Small; smaller than eye socket; confined to one side of skull 65% of jaw length is the dentary; posterodorsal edge rises broadly but slightly above the tooth row Enlarged incipient canines; other teeth simple cones 60% of jaw length; venntral edge of angular notched ("angular notch") offsetting a short pro- tusion (reflected lamina) Stapes extends from inner ear capsule to quadrate; quadrate large and plate-like; quadrate- articular jaw joint C: Early spenacodonts
Tiny; smaller than eye socket; confined to one side of skull 65-75% of jaw length is the den- tary; posterodorsal edge rises broadly but slightly above tooth row Undifferentiated; slightly enlarged incipient canines just behind nares 70% of jaw length; ventral edge of angular with shallow indentation Stapes extends from inner ear capsule to quadrate; quadrate- articular jaw joint B: Early ophiacodonts
upper Middle Pennsylvanian
Tiny; smaller than eye socket; confined to one side of skull x Undifferentiated; slightly enlarged incipient canines just behind nares x Stapes extends from inner ear capsule to quadrate; quadrate- articular jaw joint A: Protorothyrids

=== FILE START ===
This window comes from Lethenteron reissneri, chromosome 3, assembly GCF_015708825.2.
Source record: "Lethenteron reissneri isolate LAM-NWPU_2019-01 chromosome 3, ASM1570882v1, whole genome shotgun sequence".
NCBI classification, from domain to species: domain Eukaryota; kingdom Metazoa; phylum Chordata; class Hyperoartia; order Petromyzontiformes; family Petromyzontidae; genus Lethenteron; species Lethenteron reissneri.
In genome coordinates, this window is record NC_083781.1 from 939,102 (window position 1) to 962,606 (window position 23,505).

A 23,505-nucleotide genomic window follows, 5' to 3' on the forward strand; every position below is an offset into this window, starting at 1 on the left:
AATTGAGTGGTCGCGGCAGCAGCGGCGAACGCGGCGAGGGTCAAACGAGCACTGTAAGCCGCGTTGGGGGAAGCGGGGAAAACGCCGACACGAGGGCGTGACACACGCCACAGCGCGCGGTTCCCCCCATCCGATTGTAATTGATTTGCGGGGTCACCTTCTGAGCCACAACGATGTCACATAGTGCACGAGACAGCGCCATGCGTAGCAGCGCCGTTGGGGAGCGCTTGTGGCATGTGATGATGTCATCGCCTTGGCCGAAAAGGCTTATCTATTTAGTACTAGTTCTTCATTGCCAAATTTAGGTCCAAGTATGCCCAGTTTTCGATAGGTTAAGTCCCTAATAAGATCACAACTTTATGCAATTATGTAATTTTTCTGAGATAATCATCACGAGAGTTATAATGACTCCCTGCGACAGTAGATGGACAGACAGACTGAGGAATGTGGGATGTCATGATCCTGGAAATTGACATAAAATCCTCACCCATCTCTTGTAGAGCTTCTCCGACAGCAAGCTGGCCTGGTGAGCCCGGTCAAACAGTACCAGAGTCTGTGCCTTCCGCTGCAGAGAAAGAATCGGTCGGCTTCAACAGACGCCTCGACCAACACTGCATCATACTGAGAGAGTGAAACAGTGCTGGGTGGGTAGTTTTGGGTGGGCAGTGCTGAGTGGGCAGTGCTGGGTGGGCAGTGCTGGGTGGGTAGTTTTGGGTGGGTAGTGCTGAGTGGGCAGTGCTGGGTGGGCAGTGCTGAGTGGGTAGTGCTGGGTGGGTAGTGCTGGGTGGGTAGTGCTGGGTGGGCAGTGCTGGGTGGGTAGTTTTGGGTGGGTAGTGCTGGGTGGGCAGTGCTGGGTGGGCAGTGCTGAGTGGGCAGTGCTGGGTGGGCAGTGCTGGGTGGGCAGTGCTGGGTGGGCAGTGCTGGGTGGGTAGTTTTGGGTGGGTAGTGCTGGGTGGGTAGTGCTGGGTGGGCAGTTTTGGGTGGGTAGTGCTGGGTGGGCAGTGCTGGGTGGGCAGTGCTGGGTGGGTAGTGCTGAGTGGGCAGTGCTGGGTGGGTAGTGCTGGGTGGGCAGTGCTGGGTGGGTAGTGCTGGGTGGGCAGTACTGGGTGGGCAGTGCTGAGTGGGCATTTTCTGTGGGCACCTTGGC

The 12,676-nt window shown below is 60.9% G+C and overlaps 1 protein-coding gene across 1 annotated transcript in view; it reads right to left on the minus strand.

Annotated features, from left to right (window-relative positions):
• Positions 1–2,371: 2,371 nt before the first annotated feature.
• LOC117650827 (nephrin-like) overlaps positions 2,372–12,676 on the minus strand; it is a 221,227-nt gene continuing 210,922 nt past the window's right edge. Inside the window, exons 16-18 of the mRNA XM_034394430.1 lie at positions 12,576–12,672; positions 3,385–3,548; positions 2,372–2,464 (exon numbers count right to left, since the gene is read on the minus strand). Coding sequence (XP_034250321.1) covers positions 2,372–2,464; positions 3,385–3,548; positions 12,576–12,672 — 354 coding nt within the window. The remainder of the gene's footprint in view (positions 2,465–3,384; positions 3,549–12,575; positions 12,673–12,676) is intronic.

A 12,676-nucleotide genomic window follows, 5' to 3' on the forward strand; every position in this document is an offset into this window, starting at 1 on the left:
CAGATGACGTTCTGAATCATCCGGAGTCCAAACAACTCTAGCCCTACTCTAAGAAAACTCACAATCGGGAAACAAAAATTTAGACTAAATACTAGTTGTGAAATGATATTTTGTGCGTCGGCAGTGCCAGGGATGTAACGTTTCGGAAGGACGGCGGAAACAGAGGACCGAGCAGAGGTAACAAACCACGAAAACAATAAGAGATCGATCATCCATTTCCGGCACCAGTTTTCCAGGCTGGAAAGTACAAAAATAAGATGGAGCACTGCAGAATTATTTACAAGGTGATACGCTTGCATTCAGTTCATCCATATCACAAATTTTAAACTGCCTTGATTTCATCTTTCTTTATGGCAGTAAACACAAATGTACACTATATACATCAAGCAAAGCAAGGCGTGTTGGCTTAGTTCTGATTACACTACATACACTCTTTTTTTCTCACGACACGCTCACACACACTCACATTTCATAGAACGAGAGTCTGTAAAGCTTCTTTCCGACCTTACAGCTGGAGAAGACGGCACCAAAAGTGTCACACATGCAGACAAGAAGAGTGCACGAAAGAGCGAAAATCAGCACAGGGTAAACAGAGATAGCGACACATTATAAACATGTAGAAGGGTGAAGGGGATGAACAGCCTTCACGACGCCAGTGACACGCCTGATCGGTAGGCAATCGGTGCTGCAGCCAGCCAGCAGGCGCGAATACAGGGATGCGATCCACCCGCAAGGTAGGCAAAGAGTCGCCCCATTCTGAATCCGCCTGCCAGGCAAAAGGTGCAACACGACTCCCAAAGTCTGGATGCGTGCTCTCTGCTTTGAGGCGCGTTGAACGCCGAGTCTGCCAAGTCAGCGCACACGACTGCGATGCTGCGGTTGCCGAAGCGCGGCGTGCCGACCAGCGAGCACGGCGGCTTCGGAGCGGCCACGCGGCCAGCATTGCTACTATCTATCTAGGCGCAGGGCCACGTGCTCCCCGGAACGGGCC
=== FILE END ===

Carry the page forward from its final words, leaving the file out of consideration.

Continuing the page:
lower Middle Pennsylvanian
Absent 65-75% of jaw length is the den- tary; posterodorsal edge rises broadly but slightly above tooth row Undifferentiated; slightly enlarged incipient canines just behind nares 70% of jaw length; ventral edge of angular continuous Stapes extends from inner ear capsule to quadrate; quadrate- articular jaw joint
Table 1: Morphology of synapsid reptiles and mammals (Note that Hylonomus is a protothyrid, not a synapsid). Data from references cited in text.
Modern reptiles and mammals are very distinctive, easily diagnosable, and do not intergrade. Reptiles are covered by scales, mammals by hair; reptiles are cold-blooded, mammals warm-blooded; reptiles do not suckle their young, mammals have mammary glands; reptiles have sprawling posture, mammals have upright posture. Most of these features are soft part anatomy or physiology that very rarely fossilize (although dinosaur skin impressions are known from Cretaceous sediments, and imprints of mammal hair are known from Eocene bats from Germany; Franzen, 1990). In the fossil record, we must look to skeletal features.